13 September 2009
10 September 2009
The Crystal Cave of Giants was accidentally discovered in 2000 by miners working in the silver and lead mine at Naica, Mexico. It lies almost 300 meters (900 feet) below the surface of the Earth and it contains the largest crystals known in the world, by far. The largest crystals are over 11 meters long (36 feet) and weigh 55 tons.
The crystals themselves are made of selenite which is crystallized gypsum, the same material used in drywall construction. Except these crystals formed over a span of about half a million years in a hot water solution, saturated with minerals. The the temperature inside the cave remained very consistently hot for the entire time the crystals were growing.
It is still incredibly hot in the cave due its proximity to a magma chamber, deep underground. The air temperature is 50C with a relative humidity of over 90%, making the air feel like an unbearable 105C (228F) Entering the cave without special protective suits can be fatal in 15 minutes. I will be entering the cave wearing a special cooling suit with chilling packs inside and a specialized backpack respirator which will allow me to breath chilled air. Even with all this equipment, I will still only be able to stay in the cave for no more than 45 minutes at a time.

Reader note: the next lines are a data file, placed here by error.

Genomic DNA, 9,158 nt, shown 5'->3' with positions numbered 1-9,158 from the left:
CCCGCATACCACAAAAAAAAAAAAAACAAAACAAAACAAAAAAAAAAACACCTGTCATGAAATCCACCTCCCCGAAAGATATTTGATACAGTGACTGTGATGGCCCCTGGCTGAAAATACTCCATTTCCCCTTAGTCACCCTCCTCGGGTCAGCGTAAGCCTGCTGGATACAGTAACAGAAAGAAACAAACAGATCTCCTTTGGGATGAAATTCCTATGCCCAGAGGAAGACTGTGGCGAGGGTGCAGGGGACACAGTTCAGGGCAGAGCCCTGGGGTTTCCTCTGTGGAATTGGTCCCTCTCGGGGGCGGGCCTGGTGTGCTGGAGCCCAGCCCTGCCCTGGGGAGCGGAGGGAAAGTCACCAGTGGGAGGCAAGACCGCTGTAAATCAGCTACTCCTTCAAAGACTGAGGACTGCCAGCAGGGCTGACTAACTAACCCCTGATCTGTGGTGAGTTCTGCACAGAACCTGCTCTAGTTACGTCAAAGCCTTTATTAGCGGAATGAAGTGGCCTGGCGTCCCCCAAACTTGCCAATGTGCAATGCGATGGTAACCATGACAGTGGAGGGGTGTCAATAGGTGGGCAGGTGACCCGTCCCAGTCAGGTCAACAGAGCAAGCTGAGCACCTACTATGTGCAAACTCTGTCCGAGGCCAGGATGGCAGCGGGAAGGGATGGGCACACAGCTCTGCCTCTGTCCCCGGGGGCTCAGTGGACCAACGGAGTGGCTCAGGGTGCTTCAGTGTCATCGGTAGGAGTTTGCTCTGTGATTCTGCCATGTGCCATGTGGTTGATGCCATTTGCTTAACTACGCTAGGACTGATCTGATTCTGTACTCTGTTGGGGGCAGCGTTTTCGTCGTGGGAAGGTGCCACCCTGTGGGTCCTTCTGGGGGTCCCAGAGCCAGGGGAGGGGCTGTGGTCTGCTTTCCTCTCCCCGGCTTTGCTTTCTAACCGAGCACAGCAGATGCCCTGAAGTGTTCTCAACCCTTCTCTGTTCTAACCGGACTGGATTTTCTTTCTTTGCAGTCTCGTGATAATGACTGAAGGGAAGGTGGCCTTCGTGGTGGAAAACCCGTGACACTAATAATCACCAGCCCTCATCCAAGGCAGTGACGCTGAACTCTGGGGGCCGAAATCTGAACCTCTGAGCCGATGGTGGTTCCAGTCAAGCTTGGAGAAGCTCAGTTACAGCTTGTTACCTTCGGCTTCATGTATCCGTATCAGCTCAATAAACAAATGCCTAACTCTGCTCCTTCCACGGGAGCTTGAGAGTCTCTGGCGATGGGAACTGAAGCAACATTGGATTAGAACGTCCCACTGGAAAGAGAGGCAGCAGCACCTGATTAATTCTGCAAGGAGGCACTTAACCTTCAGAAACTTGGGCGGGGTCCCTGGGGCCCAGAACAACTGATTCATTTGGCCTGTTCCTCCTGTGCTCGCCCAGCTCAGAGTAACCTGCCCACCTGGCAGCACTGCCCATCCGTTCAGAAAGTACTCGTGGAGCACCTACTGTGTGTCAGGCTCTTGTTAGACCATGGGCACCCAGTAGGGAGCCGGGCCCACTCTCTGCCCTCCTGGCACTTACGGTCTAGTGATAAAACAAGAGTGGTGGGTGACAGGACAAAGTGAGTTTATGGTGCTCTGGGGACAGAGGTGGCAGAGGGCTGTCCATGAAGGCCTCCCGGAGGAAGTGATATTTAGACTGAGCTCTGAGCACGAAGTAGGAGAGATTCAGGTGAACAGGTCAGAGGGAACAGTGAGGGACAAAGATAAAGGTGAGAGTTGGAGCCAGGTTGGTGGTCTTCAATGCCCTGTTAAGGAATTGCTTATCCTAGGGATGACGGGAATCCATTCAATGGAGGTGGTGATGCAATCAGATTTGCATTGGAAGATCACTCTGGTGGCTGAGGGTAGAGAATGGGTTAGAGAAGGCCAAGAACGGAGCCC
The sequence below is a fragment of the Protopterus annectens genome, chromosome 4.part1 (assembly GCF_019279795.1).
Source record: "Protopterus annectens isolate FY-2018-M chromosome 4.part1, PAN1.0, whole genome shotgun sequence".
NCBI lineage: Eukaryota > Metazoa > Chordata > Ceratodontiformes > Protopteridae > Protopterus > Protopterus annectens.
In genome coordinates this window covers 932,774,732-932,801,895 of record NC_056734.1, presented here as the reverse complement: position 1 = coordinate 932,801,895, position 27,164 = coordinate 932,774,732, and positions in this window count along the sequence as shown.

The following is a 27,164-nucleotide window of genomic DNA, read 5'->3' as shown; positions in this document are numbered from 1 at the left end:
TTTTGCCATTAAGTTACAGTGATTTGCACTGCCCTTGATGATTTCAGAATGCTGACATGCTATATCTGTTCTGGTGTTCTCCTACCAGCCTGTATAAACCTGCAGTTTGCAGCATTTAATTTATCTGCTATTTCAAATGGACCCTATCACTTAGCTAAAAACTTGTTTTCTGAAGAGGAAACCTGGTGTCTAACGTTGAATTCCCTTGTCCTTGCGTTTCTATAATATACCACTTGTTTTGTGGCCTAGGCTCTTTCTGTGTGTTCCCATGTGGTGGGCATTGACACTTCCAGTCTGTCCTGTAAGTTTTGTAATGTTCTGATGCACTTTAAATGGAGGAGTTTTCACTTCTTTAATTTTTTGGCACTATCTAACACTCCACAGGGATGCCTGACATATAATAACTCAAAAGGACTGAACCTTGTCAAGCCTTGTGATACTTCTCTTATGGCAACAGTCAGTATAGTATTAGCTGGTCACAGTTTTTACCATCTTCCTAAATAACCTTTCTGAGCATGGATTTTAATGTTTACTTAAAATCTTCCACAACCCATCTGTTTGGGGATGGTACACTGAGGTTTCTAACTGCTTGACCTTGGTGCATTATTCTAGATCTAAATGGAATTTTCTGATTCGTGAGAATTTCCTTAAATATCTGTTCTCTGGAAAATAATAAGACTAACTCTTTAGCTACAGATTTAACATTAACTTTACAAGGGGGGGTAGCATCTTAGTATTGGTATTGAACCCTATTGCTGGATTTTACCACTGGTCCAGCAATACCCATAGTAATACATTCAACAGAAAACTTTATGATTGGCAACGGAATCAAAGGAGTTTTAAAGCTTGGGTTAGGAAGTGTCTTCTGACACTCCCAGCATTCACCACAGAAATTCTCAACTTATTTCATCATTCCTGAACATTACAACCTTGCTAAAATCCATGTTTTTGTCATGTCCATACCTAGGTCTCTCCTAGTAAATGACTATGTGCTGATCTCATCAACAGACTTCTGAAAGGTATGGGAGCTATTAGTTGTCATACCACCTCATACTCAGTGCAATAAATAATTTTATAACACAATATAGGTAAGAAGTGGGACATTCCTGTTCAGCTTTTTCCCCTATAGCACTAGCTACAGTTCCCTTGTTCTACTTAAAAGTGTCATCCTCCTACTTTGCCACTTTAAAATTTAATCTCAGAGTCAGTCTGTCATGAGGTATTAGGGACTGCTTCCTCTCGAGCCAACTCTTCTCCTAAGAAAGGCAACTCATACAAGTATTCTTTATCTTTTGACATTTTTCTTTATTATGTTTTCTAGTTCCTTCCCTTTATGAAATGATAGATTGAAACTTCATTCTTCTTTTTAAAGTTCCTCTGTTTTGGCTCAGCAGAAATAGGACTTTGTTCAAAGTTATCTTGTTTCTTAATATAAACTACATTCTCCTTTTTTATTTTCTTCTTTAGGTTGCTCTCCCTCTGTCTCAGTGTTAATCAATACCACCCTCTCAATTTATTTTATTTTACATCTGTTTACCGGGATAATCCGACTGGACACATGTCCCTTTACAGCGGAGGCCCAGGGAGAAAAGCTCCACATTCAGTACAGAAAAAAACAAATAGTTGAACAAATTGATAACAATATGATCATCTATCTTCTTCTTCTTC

In extreme heat, the body begins to lose higher brain functions which made the expedition much more difficult with the risk of falling into deep pits, or being impaled on a sharp crystal. All the camera gear needs to be slowly brought up to temperature beforehand by pre-heating it and most cameras with moving parts and tape mechanisms simply will not work at all.
It is as dangerous as it is beautiful.